Friday, April 20, 2007

Better Mousetrap

The schedule board at Rockcliffe University, while it looked nice, I'm told it was quite horrible to actually use. It required all sorts of strange configuration via notecards, making the weekly schedule change a nightmare.

I thought there had to be a better way. So I made a similar board - by tapering a box and then mashing it flat, three different letters could be put on a single prim. But instead of arcane configuration, I set it up so you could simply drop a notecard on it, and the text of the notecard would be displayed on the schedule board. Not too bad!

But it was kind of hard to read, and I thought it might be nice if you could change the colors for each line (or groups of lines by day), and added in a #color command which wouldn't be printed, but would set every subsequent line to the specified color, until it was overridden by another #color command. (Shown to the right; click image for a larger view. Classes which had already taken place appear in dim characters.)

And yet I still wasn't satisfied. I was already planning a Web-based schedule database, so the teachers could go in and schedule their classes, which would then appear on the Web site's calendar - so why not also automatically update the board whenever the schedule changed, or a class was over?

This required delving into the XML-RPC functions - which was an interesting learning experience in its own right. But while I was doing that, someone on the Scripters of Second Life group mentioned offhandedly that you could get five letters onto a prim. Well, that sounded like a fun challenge - not to mention cutting the number of prims by 40% - so I set about trying to do so.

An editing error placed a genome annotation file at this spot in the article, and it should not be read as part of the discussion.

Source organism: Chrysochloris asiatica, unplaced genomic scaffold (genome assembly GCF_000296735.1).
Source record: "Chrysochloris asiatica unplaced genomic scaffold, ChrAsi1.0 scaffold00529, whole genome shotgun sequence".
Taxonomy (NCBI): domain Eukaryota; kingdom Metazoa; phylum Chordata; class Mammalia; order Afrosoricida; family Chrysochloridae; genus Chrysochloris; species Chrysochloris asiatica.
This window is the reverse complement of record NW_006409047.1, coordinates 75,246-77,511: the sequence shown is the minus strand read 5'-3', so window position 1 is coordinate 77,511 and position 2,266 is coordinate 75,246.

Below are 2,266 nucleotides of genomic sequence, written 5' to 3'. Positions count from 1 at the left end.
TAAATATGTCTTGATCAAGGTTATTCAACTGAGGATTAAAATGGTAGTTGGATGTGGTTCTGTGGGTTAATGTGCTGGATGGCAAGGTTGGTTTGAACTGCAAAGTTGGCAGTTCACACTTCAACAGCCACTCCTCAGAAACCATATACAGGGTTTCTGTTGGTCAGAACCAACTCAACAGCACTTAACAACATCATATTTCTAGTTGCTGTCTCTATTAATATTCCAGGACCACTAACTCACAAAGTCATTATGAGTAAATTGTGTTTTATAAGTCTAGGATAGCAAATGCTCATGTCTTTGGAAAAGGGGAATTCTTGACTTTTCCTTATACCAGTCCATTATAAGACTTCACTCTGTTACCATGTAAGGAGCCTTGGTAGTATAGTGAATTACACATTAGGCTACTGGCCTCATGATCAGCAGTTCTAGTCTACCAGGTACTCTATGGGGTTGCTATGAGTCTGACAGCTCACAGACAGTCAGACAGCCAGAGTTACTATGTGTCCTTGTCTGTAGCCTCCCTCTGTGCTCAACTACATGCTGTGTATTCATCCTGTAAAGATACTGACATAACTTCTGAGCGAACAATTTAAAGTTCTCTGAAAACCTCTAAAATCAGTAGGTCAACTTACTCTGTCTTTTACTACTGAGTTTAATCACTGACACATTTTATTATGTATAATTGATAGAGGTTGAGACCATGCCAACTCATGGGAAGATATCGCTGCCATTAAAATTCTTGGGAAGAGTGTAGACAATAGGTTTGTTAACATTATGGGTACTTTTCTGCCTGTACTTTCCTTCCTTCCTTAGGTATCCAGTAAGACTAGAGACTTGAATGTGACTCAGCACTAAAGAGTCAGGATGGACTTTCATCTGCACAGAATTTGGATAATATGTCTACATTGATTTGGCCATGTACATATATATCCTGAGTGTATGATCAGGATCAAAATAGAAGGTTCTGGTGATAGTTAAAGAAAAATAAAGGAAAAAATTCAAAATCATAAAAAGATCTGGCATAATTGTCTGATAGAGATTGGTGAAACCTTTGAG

Here's a graphic showing the stages of making a 5-letter text segment:


First, we start with a prism. This is the fourth icon on the "Create" pane, between the pyramid and the cylinder. I've colored the front faces red and black just for reference.

Second, set the Taper X and Taper Y both to zero, to get rid of the point on the top and make the edges straight.

Third, set the Path Cut to B=0.2, E=0.8. This cuts a wedge out of the front of the prism, giving us the faces which I've colored green and white. Those particular values leave the red and black faces each taking up one-fifth of the prim's width.

Fourth, set the Hollow to 65. This cuts into the green and white faces, showing us the interior between them (colored blue.

Fifth, set the X size all the way down to 0.010, which flattens out the prim as much as possible.

And sixth, scale the prim so that it gives us a good height-to-width ratio for text. I scaled it to <0.010,0.964,0.250> so that the letter faces were the same size as the ones on my previous version.

Next came setting the texture offsets. If you just tried to put a texture on the faces, they'd look okay on the second and fourth faces, but stretched out somewhat on the first and fifth faces, and REALLY stretched (and backwards!) on the middle face.

So if we were just going to apply a texture with a single letter to each, we'd have to change the texture repeats and offsets. From left to right: